“All I say is by way of discourse, and nothing by way of advice. I should not speak so boldly if it were my due to be believed.” - Montaigne
Kanji - Shikata (kata) connection
The character, romanization word, was found through the original book of reference, the Shin Gi Tai, by Mike Clarke where a reference was made as to karate kata being of greater importance over the system of Te vs. the current belief that kata is a part of Te. Clarke Sensei's reference material led me to the book on Kata or "Shikata."
In that study material we find references to "kanji." I will try to bring a bit of interest to this by some data that led me to believe that kata drives Japan, and I believe now Okinawan, Karate - shikata.
Shikata is often referred to simply as "kata" for brevity so I will do the same in this and any followup postings. But I want to begin with references to "kanji" to continue this particular post because kanji seems from my studies so far to be the reason for kata.
Some historical influences to kata begin with Shintoism, the way of the Gods. Then of importance is Buddhism, Confucianism, the ideographic writing system, and other cultural influences from China. All this led to a "highly controlled behavior" model that would express subservience and respect toward superior beings. There are then presented various other factors that led to kata in Japan that should be fully understood so "read the book."
This post tho wants to speak to what the author presented as the "mother of kata." Kanji, what was called by the Japanese as "Chinese Letters." Korean scribes transcribed Japanese language into Kanji. The writing of kanji involved other principles but in a nutshell it resulted in a particular form of training to lean how to read and write the complicated characters where the strokes to create kanji became kata-ized, i.e. the conjoining strokes were taught is very specific order and there were no deviations allowed. It was referred to as "way of writing" or "Kaki-kata."
The mental concentration and mechanical aspects of writing in kanji required memorization and that is done by repetitive practice over time. It involved thousands of kanji characters which were more of a translation of concepts communicated by sounds vs. simply utilization of what we use, i.e. A, B, C's which also became a very personalized experience with strong mental or psychological aspects.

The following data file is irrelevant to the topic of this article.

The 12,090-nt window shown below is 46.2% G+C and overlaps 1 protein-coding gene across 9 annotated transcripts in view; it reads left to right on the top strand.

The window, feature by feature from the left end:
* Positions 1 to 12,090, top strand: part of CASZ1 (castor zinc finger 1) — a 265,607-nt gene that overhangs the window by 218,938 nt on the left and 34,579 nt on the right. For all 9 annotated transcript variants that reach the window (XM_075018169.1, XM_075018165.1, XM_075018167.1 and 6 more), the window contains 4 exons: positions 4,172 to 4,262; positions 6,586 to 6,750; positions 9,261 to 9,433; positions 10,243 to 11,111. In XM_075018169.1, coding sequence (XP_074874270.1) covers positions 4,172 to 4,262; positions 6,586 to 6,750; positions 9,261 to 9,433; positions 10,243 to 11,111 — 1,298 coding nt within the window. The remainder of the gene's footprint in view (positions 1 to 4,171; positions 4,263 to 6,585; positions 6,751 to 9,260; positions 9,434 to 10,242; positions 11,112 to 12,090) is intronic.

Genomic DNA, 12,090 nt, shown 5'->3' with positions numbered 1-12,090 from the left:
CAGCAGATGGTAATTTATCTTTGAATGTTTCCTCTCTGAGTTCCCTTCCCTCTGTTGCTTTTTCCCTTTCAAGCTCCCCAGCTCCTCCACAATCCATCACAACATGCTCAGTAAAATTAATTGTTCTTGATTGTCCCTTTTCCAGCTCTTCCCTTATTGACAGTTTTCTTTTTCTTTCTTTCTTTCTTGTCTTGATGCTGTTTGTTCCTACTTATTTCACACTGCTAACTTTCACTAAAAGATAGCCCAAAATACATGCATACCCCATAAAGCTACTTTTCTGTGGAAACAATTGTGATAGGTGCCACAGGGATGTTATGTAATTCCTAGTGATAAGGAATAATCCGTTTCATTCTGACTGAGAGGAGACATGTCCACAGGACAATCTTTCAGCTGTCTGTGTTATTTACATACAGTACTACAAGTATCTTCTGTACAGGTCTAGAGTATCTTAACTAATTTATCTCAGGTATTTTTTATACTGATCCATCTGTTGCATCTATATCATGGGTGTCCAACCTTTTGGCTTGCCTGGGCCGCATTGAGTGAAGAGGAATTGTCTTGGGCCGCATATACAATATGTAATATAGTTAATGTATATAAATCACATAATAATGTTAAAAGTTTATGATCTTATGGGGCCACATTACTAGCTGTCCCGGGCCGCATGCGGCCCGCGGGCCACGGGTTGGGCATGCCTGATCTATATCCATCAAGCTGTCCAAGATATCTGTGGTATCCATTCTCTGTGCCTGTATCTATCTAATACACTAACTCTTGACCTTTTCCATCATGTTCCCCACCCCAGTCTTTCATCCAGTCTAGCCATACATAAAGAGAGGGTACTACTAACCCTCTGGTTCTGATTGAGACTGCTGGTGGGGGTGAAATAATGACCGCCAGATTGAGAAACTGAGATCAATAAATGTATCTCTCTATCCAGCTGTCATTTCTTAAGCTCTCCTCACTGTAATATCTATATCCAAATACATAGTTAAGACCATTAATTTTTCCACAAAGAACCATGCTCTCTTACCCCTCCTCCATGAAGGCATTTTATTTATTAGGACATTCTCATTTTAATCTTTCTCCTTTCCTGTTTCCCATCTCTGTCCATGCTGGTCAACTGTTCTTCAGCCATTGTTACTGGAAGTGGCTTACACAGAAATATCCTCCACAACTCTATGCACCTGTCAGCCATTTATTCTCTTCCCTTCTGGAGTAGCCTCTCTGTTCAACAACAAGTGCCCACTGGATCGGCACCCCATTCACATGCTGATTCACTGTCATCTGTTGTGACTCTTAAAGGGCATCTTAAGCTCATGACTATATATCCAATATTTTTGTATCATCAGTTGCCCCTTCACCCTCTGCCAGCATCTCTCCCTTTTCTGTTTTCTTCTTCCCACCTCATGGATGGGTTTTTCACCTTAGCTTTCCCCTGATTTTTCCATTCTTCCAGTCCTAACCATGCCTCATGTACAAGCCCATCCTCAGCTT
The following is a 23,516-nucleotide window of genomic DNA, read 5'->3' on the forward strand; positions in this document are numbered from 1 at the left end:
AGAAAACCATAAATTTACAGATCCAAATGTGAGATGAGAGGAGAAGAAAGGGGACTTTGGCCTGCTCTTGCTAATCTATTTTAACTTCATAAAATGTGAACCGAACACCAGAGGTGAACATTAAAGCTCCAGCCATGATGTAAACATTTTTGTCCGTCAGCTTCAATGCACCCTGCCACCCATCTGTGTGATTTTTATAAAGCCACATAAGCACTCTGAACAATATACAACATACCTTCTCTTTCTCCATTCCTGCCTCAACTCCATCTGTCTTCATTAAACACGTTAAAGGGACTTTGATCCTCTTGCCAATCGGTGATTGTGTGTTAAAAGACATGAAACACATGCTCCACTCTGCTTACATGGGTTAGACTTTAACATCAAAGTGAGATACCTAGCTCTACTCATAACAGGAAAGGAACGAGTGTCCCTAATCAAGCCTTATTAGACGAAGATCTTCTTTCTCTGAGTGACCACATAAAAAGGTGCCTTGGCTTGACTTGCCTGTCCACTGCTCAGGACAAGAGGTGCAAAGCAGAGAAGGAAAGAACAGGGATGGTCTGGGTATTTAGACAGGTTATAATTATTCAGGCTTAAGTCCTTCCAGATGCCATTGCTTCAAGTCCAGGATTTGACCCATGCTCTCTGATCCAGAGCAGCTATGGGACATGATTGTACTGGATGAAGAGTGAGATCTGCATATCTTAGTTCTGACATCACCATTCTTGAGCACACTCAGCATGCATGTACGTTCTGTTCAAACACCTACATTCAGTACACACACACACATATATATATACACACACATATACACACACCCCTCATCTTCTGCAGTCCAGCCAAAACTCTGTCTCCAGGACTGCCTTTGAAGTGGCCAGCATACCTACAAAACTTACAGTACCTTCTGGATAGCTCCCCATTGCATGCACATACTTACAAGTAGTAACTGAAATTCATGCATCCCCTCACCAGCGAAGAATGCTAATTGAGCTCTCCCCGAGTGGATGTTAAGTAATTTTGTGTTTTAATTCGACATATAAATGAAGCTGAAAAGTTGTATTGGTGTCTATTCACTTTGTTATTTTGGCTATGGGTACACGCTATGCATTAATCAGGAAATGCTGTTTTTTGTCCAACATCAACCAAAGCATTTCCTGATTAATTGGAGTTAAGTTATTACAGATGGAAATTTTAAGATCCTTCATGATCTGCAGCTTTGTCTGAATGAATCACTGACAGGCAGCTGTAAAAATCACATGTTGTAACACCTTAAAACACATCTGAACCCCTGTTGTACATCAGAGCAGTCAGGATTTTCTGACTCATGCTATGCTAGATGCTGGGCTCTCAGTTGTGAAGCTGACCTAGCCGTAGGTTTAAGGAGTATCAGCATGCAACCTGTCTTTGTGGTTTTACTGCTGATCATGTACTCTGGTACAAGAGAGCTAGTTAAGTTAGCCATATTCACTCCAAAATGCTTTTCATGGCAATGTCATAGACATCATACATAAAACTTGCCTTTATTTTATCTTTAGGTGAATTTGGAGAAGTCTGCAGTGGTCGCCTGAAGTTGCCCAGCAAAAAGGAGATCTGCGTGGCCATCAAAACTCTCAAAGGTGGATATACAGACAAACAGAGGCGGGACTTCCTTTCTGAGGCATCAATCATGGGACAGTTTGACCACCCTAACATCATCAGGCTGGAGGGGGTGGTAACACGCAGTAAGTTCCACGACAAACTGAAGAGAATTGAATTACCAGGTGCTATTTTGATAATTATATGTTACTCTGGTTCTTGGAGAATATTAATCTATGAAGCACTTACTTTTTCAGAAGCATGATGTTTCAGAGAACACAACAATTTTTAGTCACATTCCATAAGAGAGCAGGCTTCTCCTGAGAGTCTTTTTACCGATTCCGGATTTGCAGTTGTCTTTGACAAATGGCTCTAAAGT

The mental concentration was governed by specificity in a kata like manner. The learning process for kanji resulted in a high degree of the sense of group harmony of form and style which imbued a deep sense of aesthetics. An art form or way of writing. It also, much like we profess to achieve in karate kata practice, provided a means to increase a person's patience and to persevere in all they do to an extreme.
The requirement to practice and learn kanji became the "way" to shape Japanese physically, intellectually and emotionally further binding them to the group mentality through this kata of the kanji writing. This became a core aspect along with others to create their group style culture.
Every person in Japan were now required to follow this kanji-kata to create these characters in a manner that became an art form which is known today as "Sho-Do or Way of the Brush." We call it calligraphy.
Writing kanji also denoted one as being of great character and worth. Thus was born shikata or kata. It is not much of a stretch even for non-Japanized persons practicing the Asian traditional martial arts to see that this led to the kata within the art from the kata-mization of the art itself. As you read the book on its many subjects which are all governed by their individual kata you begin to get a fundamental understanding beyond our limited view of what we perceived, until now, as karate kata.
I may have it right or maybe wrong but you can begin to see why understanding of the kanji that describe the sounds as some more conceptual meaning could lead to greater understanding of our practice and training.
p.s. of you wish you can view shikata/kata as very detailed procedures to get things done.
Clarke, Michael. "Shin Gi Tai: Karate Training for Body, Mind, and Spirit." YMAA Publishing. New Hampshire. 2011.
DeMente, Boye Lafayette. "Kata: The Key to Understanding & Dealing with the Japanese." Tuttle Publishing. Tokyo, Vermont and Singapore. 2003